Teaching and learning
 
Wrexham Glynd?r University is committed to supporting our students to maximise their academic potential.
 
We offer workshops and support sessions in areas such as academic writing, effective note-making and preparing for assignments. Students can book appointments with academic skills tutors dedicated to helping deal with the practicalities of university work. Our student support section has more information on the help available.
 
The 2 year Diploma includes 450 hours of contact teaching time. Teaching includes lectures / seminars, practical skills workshops, presentations and audio visual material, experiential and creative tasks and clinical placements.
 
The programme team have the benefit of engaging a number of visiting speakers / lecturers. We also provide personal development group facilitators who are all experienced and qualified counsellors / psychotherapists with a particular interest in personal development and group work.

Tuition fees

Select where you currently live to see what you'll pay:

Channel Islands
£3,995
per year
England
£3,995
per year
EU
£3,995
per year
Northern Ireland
£3,995
per year
Scotland
£3,995
per year
Wales
£3,995
per year

The Uni


Course location:

Wrexham

Department:

School of Social and Life Sciences

TEF rating:
Read full university profile

What students say


We've crunched the numbers to see if overall student satisfaction here is high, medium or low compared to students studying this subject(s) at other universities.

94%
high
Counselling

How do students rate their degree experience?

The stats below relate to the general subject area/s at this university, not this specific course. We show this where there isn’t enough data about the course, or where this is the most detailed info available to us.

Counselling, psychotherapy and occupational therapy

Teaching and learning

96%
Staff make the subject interesting
100%
Staff are good at explaining things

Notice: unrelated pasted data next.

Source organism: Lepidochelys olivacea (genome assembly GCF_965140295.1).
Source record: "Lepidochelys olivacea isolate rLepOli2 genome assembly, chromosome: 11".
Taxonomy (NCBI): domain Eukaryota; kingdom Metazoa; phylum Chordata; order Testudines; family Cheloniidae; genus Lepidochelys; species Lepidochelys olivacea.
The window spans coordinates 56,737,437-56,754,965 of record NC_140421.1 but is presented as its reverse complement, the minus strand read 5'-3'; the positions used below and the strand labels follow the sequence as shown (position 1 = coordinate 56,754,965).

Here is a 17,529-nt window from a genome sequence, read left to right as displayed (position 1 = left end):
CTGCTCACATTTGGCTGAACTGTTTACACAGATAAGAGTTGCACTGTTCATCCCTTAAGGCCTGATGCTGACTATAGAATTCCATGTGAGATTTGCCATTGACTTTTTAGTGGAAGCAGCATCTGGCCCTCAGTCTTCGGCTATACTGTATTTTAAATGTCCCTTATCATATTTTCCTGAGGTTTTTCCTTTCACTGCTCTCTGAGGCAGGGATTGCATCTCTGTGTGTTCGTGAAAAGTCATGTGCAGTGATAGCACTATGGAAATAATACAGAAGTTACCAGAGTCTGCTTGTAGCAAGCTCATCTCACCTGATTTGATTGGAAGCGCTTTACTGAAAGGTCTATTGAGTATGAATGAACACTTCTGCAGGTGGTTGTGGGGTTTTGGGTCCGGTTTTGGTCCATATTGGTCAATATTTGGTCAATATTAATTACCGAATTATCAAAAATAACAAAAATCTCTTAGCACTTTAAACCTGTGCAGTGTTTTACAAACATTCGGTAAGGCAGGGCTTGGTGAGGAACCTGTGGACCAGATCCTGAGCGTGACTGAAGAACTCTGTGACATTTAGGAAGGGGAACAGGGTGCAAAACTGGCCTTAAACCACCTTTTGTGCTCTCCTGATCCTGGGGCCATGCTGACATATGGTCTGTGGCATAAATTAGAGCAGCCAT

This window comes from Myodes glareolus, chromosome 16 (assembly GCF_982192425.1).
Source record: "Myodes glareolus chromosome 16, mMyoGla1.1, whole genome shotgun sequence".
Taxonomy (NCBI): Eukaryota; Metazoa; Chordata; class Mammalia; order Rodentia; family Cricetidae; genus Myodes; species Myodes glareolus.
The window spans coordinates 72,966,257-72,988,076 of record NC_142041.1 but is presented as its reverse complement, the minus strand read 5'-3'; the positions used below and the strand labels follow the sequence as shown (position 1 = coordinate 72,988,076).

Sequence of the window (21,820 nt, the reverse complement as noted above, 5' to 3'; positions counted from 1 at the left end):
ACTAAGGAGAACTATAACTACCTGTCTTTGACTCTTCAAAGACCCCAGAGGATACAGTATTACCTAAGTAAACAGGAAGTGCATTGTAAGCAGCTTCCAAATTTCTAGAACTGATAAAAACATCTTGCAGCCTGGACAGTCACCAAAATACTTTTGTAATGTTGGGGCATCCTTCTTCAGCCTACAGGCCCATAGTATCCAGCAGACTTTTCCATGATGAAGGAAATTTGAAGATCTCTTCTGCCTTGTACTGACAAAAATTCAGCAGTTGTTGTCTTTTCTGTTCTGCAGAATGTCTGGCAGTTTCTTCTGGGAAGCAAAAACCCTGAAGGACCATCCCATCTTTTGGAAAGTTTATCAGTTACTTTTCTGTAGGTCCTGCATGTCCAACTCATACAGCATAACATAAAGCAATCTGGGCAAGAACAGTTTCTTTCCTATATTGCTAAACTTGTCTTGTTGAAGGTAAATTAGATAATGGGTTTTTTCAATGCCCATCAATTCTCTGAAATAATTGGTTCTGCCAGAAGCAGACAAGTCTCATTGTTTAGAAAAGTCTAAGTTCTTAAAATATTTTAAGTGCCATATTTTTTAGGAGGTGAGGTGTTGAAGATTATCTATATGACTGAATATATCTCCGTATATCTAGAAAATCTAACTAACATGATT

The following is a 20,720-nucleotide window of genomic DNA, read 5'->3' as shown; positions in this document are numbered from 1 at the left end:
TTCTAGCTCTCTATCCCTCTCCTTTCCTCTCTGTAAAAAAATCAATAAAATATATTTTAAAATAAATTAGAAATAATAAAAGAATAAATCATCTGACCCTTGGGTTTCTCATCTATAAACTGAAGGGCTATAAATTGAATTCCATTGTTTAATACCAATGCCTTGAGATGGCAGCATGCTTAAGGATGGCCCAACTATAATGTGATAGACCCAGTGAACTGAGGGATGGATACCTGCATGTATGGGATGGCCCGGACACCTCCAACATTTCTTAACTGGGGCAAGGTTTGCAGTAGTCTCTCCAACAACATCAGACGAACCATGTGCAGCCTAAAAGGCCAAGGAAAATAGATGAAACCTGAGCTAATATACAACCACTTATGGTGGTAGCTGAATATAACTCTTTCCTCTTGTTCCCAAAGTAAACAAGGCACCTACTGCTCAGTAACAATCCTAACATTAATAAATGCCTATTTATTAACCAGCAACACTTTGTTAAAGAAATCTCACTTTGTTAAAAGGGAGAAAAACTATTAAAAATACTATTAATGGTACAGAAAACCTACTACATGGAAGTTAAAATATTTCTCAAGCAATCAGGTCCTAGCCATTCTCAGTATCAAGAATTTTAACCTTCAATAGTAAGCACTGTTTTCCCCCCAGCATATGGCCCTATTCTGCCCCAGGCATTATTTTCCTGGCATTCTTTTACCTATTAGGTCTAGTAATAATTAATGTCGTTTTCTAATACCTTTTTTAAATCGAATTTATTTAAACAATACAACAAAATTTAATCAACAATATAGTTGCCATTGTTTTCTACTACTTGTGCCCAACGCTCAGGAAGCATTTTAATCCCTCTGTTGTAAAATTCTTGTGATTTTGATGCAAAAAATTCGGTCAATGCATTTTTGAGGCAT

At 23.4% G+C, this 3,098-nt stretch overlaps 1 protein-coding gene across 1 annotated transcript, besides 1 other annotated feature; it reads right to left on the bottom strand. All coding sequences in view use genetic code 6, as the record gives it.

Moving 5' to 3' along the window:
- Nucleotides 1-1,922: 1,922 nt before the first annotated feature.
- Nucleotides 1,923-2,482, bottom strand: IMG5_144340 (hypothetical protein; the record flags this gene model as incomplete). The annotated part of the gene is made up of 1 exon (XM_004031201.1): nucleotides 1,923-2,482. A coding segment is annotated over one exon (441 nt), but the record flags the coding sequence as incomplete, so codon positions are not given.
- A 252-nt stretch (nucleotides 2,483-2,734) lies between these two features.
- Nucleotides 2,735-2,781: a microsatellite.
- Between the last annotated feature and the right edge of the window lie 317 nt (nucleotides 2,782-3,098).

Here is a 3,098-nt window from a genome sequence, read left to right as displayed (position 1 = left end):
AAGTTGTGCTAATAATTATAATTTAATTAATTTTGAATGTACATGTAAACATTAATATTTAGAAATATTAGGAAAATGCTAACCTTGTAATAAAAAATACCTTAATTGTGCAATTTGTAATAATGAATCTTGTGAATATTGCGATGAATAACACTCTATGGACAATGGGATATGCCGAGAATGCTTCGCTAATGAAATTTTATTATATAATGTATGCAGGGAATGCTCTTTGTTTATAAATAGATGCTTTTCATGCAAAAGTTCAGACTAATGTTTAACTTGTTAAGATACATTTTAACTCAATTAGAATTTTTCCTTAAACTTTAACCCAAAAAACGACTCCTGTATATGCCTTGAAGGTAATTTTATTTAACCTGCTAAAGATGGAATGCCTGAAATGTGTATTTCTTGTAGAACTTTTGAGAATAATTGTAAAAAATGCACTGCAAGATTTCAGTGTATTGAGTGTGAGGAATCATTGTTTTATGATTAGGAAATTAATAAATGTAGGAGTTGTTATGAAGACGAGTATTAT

100%
Ideas and concepts are explored in-depth
100%
Opportunities to apply what I've learned

Assessment and feedback

Feedback on work has been timely
Feedback on work has been helpful
Staff are contactable when needed
Good advice available when making study choices

Resources and organisation

93%
Library resources
93%
IT resources
93%
Course specific equipment and facilities
96%
Course is well organised and has run smoothly

Student voice

Staff value students' opinions

Who studies this subject and how do they get on?

99%
UK students
1%
International students
10%
Male students
90%
Female students
71%
2:1 or above
12%
Drop out rate

After graduation


The stats in this section relate to the general subject area/s at this university – not this specific course. We show this where there isn't enough data about the course, or where this is the most detailed info available to us.

Subjects allied to medicine not otherwise specified

What are graduates doing after six months?

This is what graduates told us they were doing (and earning), shortly after completing their course. We've crunched the numbers to show you if these immediate prospects are high, medium or low, compared to those studying this subject/s at other universities.

£21,650
low
Average annual salary
95%
low
Employed or in further education
100%
high
Employed in a role where degree was essential or beneficial

Top job areas of graduates

55%
Therapy professionals
7%
Health professionals
7%
Business, finance and related associate professionals

Courses like this are more usually taken at postgraduate level - very few students take one of these degrees as a first degree. There isn't a great deal of reliable information on the employment prospects for these graduates so bear that in mind when you review the stats. Students tend to go on to further study or pursue jobs within the healthcare sector, but it might be a good idea to go on open days and talk to tutors about what previous graduates from your chosen subject went on to do.